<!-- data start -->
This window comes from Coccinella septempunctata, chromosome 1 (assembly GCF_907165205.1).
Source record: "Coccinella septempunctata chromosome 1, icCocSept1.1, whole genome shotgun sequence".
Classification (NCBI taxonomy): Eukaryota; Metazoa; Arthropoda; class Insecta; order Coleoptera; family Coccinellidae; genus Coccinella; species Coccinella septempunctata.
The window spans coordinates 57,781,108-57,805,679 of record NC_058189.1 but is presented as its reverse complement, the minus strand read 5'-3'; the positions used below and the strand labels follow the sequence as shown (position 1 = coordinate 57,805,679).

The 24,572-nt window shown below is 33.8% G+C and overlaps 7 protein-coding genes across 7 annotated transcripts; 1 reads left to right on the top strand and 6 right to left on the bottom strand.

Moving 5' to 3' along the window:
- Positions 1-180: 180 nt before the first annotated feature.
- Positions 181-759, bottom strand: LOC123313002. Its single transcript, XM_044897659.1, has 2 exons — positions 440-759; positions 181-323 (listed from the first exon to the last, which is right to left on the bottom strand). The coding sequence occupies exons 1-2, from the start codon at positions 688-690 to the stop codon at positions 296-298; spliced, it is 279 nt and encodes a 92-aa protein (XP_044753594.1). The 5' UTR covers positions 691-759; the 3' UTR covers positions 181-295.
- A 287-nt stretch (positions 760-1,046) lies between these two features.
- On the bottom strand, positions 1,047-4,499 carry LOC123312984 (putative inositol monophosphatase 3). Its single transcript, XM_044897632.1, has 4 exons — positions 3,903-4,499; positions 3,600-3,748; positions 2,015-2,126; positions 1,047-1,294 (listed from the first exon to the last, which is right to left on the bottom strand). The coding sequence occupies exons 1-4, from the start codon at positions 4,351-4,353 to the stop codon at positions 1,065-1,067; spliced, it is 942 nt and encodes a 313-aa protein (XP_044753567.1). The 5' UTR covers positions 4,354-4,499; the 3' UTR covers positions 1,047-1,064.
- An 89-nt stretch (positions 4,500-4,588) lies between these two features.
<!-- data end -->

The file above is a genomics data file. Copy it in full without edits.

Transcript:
This window comes from Coccinella septempunctata, chromosome 1 (assembly GCF_907165205.1).
Source record: "Coccinella septempunctata chromosome 1, icCocSept1.1, whole genome shotgun sequence".
Classification (NCBI taxonomy): Eukaryota; Metazoa; Arthropoda; class Insecta; order Coleoptera; family Coccinellidae; genus Coccinella; species Coccinella septempunctata.
The window spans coordinates 57,781,108-57,805,679 of record NC_058189.1 but is presented as its reverse complement, the minus strand read 5'-3'; the positions used below and the strand labels follow the sequence as shown (position 1 = coordinate 57,805,679).

The 24,572-nt window shown below is 33.8% G+C and overlaps 7 protein-coding genes across 7 annotated transcripts; 1 reads left to right on the top strand and 6 right to left on the bottom strand.

Moving 5' to 3' along the window:
- Positions 1-180: 180 nt before the first annotated feature.
- Positions 181-759, bottom strand: LOC123313002. Its single transcript, XM_044897659.1, has 2 exons — positions 440-759; positions 181-323 (listed from the first exon to the last, which is right to left on the bottom strand). The coding sequence occupies exons 1-2, from the start codon at positions 688-690 to the stop codon at positions 296-298; spliced, it is 279 nt and encodes a 92-aa protein (XP_044753594.1). The 5' UTR covers positions 691-759; the 3' UTR covers positions 181-295.
- A 287-nt stretch (positions 760-1,046) lies between these two features.
- On the bottom strand, positions 1,047-4,499 carry LOC123312984 (putative inositol monophosphatase 3). Its single transcript, XM_044897632.1, has 4 exons — positions 3,903-4,499; positions 3,600-3,748; positions 2,015-2,126; positions 1,047-1,294 (listed from the first exon to the last, which is right to left on the bottom strand). The coding sequence occupies exons 1-4, from the start codon at positions 4,351-4,353 to the stop codon at positions 1,065-1,067; spliced, it is 942 nt and encodes a 313-aa protein (XP_044753567.1). The 5' UTR covers positions 4,354-4,499; the 3' UTR covers positions 1,047-1,064.
- An 89-nt stretch (positions 4,500-4,588) lies between these two features.